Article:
There are three options for textures when developing for iOS in Unity: True colour, 16-bit* and PVRTC compressed images. True colour & 16-bit images are great for image fidelity, but swallow lots of memory. On a limited platform like iOS one can’t have many of them without running into memory issues. So most developers crush their images into PVRTC which tends to have a fraction of the memory requirements. I have avoided using PVRTC because the results were horribly poor. However, this week I’ve been optimising Sin or Win and investigating my texture options led to this PVRTexTool discovery.
Typically, Unity’s built-in PVRTC compression results in unacceptably blurred and smudgy results. Then I stumbled across a reference in Unity’s Optimising iOS Graphics Performance documentation on PVRTexTool from Imagination Tech - creators of the PVRT format. Use another tool, Unity suggests, if your PVRTC is poor quality. Doing so result in the image above. Click on the image for a QuickTime comparison.
Bizarrely, the newly released Unity 3.4.2 comes with an old version of PVRTexTool** (version 3.11). I’ve filed a bug report with Unity, requesting for better compression to come with Unity 3.5 (or Unity 3.4.3!).
In the meantime, here’s how you take advantage of better compression today.
Install PVRTexTool from Imagination Tech:
- Download PVRTexTool from Imagination Tech. You’ll have to create a username and password to do so. Once that’s done, Mac users download the PVRTexTool file with the yellow folder icon
- Unarchive the file and you’ll get a PVRTexTool folder in your Downloads. Drag this to your Applications folder
- Documentation is in the “Documentation” folder
- Most interesting is the command line application PVRTexTool. It’s found at /Applications/PVRTexTool/PVRTexToolCL/MacOS_x86/PVRTexTool. There is a GUI version of the tool, but it has an annoying Windows interface and is more time consuming to use. The command line tool can be wrapped into your pipeline tools for seamless integration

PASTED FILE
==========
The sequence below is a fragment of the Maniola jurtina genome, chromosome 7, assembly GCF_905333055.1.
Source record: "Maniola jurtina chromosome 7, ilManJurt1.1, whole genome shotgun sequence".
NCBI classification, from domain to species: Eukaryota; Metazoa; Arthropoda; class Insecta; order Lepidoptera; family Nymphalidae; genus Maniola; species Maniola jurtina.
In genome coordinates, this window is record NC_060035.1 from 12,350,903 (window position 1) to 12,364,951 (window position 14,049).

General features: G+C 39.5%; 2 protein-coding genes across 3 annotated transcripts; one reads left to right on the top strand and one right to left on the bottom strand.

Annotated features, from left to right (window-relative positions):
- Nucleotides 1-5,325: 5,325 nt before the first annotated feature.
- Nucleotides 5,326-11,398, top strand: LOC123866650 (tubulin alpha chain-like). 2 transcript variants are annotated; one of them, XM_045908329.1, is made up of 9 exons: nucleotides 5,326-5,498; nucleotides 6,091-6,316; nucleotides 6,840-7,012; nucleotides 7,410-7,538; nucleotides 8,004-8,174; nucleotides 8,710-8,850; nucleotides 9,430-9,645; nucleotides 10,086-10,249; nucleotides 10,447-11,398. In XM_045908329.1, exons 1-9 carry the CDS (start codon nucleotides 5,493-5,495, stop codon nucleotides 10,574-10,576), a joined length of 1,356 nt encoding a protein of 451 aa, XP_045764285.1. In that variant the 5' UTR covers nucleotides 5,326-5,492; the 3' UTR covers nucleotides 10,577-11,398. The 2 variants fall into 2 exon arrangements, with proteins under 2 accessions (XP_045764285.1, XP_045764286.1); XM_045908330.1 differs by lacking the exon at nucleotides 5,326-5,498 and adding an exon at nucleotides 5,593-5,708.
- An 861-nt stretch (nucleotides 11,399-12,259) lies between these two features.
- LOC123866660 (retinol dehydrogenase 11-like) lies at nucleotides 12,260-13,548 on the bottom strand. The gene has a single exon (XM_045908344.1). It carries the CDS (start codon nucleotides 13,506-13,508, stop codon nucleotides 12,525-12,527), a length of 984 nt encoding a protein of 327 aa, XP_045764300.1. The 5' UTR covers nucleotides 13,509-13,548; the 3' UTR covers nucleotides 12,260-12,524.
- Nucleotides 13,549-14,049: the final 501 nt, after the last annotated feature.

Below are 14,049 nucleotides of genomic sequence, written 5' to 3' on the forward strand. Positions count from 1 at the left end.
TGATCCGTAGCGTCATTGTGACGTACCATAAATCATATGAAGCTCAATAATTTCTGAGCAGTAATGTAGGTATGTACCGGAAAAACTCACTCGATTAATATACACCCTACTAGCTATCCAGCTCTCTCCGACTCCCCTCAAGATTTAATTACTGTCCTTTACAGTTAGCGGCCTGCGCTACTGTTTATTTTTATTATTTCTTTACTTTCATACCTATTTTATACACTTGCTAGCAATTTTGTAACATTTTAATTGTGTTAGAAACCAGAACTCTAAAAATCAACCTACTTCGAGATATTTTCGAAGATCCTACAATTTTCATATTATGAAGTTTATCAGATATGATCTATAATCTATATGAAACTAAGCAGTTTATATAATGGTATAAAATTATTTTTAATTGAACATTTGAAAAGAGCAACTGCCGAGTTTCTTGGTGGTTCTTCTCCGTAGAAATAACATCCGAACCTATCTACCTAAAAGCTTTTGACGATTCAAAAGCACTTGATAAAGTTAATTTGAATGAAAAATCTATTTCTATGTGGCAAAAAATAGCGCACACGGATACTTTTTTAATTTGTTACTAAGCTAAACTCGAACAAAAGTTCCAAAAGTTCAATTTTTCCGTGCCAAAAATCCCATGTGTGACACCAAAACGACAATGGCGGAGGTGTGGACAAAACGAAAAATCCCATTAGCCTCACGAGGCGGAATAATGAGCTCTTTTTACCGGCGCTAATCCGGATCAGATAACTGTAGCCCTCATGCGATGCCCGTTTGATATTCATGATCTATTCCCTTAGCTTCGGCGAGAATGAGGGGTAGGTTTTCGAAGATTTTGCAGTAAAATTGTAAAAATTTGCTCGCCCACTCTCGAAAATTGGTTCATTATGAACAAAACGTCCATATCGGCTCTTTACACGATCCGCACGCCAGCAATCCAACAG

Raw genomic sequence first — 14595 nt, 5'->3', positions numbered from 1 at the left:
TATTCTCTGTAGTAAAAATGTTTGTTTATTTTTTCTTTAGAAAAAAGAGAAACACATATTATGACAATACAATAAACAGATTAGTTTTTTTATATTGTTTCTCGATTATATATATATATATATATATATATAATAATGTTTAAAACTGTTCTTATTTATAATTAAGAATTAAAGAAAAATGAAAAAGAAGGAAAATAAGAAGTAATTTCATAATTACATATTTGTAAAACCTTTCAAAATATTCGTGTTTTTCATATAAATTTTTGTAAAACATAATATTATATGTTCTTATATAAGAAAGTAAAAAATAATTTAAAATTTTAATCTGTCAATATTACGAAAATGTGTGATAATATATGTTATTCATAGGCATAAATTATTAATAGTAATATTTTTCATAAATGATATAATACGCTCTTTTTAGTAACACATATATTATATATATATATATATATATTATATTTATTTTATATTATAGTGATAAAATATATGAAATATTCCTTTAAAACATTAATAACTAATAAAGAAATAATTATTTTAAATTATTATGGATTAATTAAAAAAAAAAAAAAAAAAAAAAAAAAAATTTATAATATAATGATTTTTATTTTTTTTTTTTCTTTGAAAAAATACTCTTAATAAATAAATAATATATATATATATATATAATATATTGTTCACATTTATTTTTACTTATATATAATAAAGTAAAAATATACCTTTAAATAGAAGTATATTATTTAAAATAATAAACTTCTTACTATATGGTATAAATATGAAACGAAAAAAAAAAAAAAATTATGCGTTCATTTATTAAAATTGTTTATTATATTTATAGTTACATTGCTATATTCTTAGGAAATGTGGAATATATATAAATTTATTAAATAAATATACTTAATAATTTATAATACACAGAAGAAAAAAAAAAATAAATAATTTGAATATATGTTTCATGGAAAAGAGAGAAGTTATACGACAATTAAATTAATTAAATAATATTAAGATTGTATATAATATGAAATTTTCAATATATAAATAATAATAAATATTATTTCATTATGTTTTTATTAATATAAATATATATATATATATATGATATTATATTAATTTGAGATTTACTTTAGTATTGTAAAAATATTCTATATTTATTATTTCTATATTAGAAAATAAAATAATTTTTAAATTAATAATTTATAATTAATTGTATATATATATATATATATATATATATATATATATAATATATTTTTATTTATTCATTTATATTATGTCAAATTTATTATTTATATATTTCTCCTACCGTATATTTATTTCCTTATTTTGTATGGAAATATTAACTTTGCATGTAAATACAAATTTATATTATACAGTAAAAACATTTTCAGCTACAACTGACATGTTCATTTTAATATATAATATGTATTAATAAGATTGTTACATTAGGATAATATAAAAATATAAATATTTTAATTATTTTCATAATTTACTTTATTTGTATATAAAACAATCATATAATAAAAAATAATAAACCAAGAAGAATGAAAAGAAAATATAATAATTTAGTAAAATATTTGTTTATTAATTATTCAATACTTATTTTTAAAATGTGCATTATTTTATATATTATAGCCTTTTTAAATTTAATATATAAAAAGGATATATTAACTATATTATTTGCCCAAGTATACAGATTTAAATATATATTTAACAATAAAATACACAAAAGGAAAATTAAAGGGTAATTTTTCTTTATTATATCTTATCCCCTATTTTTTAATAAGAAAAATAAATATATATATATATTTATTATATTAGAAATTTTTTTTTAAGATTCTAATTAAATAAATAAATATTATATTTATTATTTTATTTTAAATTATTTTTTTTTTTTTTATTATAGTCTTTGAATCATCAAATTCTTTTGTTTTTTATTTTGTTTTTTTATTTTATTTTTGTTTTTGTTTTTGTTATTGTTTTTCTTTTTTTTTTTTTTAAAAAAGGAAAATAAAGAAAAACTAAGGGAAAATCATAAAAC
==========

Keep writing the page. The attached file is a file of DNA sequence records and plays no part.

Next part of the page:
- From the Terminal change to the folder where your image is. PVRTexTool takes images in BMP, TGA, JPG, PNG, GIF, DDS. I use PNG
- Run /Applications/PVRTexTool/PVRTexToolCL/MacOS_x86/PVRTexTool -fPVRTC4 -pvrtcbest -yflip 1 -square -iPICTURE.PNG replacing the green PICTURE.PNG with the name of your image. PVRTexTool will then take it’s time, but it’ll create PICTURE.PVR, a high quality PVRTC compressed image you can drag to Unity. Also, ensure that you use “-pvrtcbest” otherwise you’ll just create PVRTC images as poorly as Unity already does
*Coming from film I was spoilt into thinking of 16-bits as 16-bits per colour channel. Really that’s known as 48-bit colour. 16-bit colour in Unity is a paltry 32,768 colours
**I couldn’t actually get PVRTexTool 3.11 to work, so definitely download the newest version from Imagination Tech
A game of heavenly/devilish consequences. Fast paced and tactical, can you save the cavemen from falling into the pit of doom. Or will you be a sinner? For those who are brave enough...
...Coming soon for the iPad
Last night I met up with a few fellow gamers in the London game scene - from Games Day Podcast, GamerPops amongst others. We ate tasty wings, metre long hotdogs, and talked games. We speculated on what Nintendo might actually announce at E3, and what else we were looking forward to hearing and seeing from there.